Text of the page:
Recycled Snap-Together Bike Lane
Getting cities without bike lanes to install them isn’t really that hard. All they do is paint a thin white line with a periodic picture of a cyclist and they’re done. But those lines of paint don’t do a thing to protect the cyclists trying to ride in the bike lanes.
Flow Bike Lane from Copenhagenize Design Company is an efficient and low-cost way for cities to install actual bike lines which are above street level, giving cyclists a little more protection from the motorists driving just inches away.
The Flow tiles are all made of 100% recycled plastic and wood. They come in the form of tiles which snap together in any configuration and can create a bike path that’s as long as it needs to be to accommodate cyclists. Because the tiles are a different color than the street, they also help to provide a visual barrier between car space and bike space.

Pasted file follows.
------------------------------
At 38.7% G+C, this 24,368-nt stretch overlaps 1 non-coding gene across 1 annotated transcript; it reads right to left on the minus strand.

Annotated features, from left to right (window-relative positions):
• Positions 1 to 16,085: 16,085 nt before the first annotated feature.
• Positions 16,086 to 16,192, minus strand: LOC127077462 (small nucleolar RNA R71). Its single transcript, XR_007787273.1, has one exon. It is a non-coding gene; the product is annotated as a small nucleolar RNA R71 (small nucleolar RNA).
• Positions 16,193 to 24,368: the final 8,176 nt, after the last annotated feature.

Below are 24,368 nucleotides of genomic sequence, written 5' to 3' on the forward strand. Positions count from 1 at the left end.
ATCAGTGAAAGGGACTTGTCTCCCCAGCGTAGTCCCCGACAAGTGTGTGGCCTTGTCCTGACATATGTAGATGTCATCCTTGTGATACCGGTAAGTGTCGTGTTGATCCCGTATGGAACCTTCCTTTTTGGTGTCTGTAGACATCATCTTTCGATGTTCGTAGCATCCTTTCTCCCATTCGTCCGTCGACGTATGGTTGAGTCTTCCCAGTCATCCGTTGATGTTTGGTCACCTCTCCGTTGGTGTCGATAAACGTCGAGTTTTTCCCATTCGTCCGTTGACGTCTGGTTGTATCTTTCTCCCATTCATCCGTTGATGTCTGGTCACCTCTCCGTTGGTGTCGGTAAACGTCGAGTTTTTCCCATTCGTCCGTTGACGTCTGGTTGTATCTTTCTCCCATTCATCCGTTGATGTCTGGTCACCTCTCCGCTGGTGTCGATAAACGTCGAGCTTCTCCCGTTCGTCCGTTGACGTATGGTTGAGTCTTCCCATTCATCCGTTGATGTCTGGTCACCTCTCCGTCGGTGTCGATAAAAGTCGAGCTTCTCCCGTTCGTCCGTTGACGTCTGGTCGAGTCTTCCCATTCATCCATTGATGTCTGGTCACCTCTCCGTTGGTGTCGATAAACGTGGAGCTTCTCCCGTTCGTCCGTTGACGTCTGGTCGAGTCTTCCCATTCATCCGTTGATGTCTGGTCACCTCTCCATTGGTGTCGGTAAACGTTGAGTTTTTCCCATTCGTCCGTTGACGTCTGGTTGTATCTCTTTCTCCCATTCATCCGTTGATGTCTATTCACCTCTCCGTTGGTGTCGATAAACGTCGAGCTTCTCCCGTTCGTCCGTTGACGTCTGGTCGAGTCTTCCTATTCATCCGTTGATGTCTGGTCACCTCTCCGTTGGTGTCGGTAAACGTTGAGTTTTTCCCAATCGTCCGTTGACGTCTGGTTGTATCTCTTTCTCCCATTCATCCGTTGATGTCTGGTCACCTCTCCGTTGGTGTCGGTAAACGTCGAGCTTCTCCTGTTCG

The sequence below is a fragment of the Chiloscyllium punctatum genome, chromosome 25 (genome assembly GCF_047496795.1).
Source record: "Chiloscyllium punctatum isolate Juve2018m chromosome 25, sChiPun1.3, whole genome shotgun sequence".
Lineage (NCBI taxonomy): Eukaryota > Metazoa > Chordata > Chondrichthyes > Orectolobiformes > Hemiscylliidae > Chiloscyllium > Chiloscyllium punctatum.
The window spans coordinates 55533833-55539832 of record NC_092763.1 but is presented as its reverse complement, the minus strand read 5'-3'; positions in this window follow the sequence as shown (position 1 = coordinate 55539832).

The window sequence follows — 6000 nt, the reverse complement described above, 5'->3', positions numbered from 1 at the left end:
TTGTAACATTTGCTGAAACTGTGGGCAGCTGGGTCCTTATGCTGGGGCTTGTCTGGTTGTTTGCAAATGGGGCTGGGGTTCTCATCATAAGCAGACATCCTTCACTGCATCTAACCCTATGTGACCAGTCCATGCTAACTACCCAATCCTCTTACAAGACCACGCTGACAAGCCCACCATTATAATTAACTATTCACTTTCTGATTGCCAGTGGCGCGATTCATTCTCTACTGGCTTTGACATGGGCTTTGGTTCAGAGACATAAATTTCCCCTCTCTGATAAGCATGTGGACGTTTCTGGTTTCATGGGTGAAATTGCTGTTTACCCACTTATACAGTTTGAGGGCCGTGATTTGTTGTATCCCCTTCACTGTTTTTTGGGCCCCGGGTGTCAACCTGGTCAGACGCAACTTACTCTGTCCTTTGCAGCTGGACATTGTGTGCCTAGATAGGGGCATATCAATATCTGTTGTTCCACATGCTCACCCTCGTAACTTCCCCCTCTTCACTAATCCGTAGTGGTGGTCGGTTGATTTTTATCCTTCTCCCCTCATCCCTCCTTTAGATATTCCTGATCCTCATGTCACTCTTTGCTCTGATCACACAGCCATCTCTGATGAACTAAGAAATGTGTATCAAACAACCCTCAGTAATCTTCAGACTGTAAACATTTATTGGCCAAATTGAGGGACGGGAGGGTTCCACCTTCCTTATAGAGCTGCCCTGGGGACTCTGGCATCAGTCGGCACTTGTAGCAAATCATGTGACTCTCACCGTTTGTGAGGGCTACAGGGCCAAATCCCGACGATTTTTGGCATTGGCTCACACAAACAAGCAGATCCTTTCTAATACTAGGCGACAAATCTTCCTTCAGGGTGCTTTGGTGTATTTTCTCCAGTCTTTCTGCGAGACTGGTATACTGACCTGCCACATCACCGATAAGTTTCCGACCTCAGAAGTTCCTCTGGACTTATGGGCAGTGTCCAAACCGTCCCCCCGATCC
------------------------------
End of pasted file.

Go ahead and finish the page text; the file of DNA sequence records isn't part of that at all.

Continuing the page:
Copenhagenize wanted to prove just how simple it is to install the system, so their advertisements depict children pulling the tiles into place and snapping them together. With an adult crew, half a mile of track can be completed in just one day. The company hopes that someday this design and others like it will show cities just how simple it can be to install bike lanes in places where cyclists would love to have a safer place to ride.
“Only a few generations ago, the bicycle was an integral part of the urban landscape in cities and towns around the world. Modern urban planning is often singular in its focus on technical models, statistics, political mandates and cost. Copenhagenize Design Co. prefers to place the primary focus on human nature in our work. We think about the bicycle user first and design from there, whatever the city.”
“In an age of increased urbanisation, strained public health and continued addiction to the automobile, modern mobility solutions are needed more than ever. Every city once used the modest bicycle as an important tool for successful urban mobility. We are intent on helping cities go back to the future and learn to simplify by building for bicycles.”